It is well-known that $\mathfrak{sl}_2(\mathbb{C})$ admits exactly one irreducible representation $V_n$ of dimension $n+1$ for all $n\geq 0$. It is explicitly given by the action on homogeneous polynomials in two variables of degree $n$. We will concentrate on even $n$ here.

Also well-known is the Clebsch-Gordan decomposition: for $m\leq n$ we have $V_{2n}\otimes V_{2m} \cong \bigoplus_{k=0}^{n-m} V_{2n+2m-2k}.$ A similar formula holds for the anti-symmetric part of the tensor product, the exterior product: $$V_{2n}\wedge V_{2m}\cong \bigoplus_{n+m+k \text{ odd}} V_{2n+2m-2k}.$$

My question is: in terms of homogeneous polynomials, can one write down the projection map from $V_{2n}\wedge V_{2m}$ to one of the factors?

In the book of Fulton-Harris on representation theory, in Exercise 11.29 and 11.30, the claim is that the projection of $V_{2n}\wedge V_{2n} = \Lambda^2(V_{2n})$ onto $V_{4n-2}$ is given by $F\wedge G \mapsto F\cdot dG-G\cdot dF$. This can't be true since $F\cdot dG-G\cdot dF$ is a polynomial of degree $4n-1$, not $4n-2$. I think one has to divide by $x dy-y dx$. Is that true? Is there a similar formula for the projection on the other factors?

Hitchin in his paper "Lie groups and Teichmüller space", in Section 6, writes that the projection in the Clebsch-Gordan decomposition is given by "contracting $k$ times with the symplectic form". What does this mean?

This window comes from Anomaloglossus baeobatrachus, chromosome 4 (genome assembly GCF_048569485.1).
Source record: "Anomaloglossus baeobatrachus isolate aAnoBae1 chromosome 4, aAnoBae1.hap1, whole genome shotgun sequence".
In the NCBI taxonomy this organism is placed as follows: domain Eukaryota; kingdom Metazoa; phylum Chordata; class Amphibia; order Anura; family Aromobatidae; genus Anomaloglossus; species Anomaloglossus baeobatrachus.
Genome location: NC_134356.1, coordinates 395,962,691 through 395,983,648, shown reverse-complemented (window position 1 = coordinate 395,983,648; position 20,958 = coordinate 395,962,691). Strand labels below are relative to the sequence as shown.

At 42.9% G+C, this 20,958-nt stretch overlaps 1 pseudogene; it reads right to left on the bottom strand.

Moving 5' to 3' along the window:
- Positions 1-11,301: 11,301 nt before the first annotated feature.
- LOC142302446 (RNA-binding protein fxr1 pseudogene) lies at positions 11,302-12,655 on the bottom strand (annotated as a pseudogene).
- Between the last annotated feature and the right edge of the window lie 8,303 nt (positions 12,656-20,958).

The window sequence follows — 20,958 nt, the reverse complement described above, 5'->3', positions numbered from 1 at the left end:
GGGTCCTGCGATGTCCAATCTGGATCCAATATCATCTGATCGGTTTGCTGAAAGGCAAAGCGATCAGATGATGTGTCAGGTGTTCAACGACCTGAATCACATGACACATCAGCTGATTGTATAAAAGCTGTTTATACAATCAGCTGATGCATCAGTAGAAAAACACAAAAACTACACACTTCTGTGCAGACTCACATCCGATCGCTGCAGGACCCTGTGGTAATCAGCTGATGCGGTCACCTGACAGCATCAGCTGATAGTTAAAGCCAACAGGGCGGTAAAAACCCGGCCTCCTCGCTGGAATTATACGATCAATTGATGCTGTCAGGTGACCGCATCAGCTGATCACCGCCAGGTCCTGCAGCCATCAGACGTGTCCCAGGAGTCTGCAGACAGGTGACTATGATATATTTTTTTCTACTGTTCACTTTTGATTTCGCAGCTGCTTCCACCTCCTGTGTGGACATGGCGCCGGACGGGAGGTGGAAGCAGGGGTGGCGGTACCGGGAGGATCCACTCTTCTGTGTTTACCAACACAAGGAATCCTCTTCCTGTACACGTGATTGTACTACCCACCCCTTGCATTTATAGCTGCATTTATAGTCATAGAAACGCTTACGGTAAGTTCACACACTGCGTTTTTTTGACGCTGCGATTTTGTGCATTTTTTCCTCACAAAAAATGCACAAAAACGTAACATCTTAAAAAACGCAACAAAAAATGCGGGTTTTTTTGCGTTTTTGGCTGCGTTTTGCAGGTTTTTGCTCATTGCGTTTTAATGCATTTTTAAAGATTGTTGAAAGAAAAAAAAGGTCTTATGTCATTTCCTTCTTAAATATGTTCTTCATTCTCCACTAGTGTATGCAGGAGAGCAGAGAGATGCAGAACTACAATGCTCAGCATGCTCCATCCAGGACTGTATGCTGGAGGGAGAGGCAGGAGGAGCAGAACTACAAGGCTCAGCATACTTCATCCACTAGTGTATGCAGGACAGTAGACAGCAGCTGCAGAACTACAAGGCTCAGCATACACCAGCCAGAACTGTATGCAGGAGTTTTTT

• $\begingroup$ A simpler formula for the map of $V_{2n}\times V_{2n}\to V_{4n-2}$ is this: You just send $F\wedge G$ to $\mathrm{d}F\wedge\mathrm{d}G$ which is a $2$-form in the variables $x_1,x_2$ and then take the coefficient of the basis $2$-form $\mathrm{d}x_1\wedge\mathrm{d}x_2$. In other words, you send $F\wedge G$ to the Poisson bracket $\{F,G\}$. $\endgroup$ Feb 3 at 21:53

1 Answer 1


The explicit projection of $V_m\otimes V_n$ on $V_{m+n-2k}$ is given by the $k$-th transvectant. $F\otimes G\mapsto (F,G)_k$, which with classical mid 19-th century normalization is given by $$ (F,G)_k=\frac{(m-k)!\ (n-k)!}{m!\ n!} \left.\left(\frac{\partial^2}{\partial x_1\partial y_2}-\frac{\partial^2}{\partial x_2\partial y_1}\right)^k F(x_1,x_2)G(y_1,y_2)\right|_{y:=x} $$ $$ =\frac{(m-k)!\ (n-k)!}{m!\ n!}\sum_{j=0}^{k}\binom{k}{j}(-1)^j\ \partial_1^{k-j}\partial_2^{j}F\ \partial_1^{j}\partial_2^{k-j}G $$ where $\partial_1$ denotes $\frac{\partial}{\partial x_1}$ and $\partial_2$ denotes $\frac{\partial}{\partial x_2}$.

As for the construction mentioned by Hitchin, it's just how you construct the symmetric tensor (meaning just an array of numbers) for the transvectant using the symmetric tensors of $F$ and $G$. You just contract indices with the intermediation of $k$ epsilon Levi-Civita tensors which here are matrices $$ \varepsilon=\begin{pmatrix} 0 & 1\\ -1 & 0 \end{pmatrix} $$ This is best explained in pictures. See Section 2 of my article

and Section 4.2 of

See in particular equations (4.4) and (4.5) of the last reference (the published version, not the arXiv preprint), shown in the snippet below. enter image description here

  • $\begingroup$ @FrancoisZiegler: yes of course. Thank you for catching that. $\endgroup$ Feb 3 at 18:59
  • $\begingroup$ Thanks for your answer. The graphical calculus of classical invariant theory is amazing! $\endgroup$
    – AThomas
    Feb 4 at 8:25

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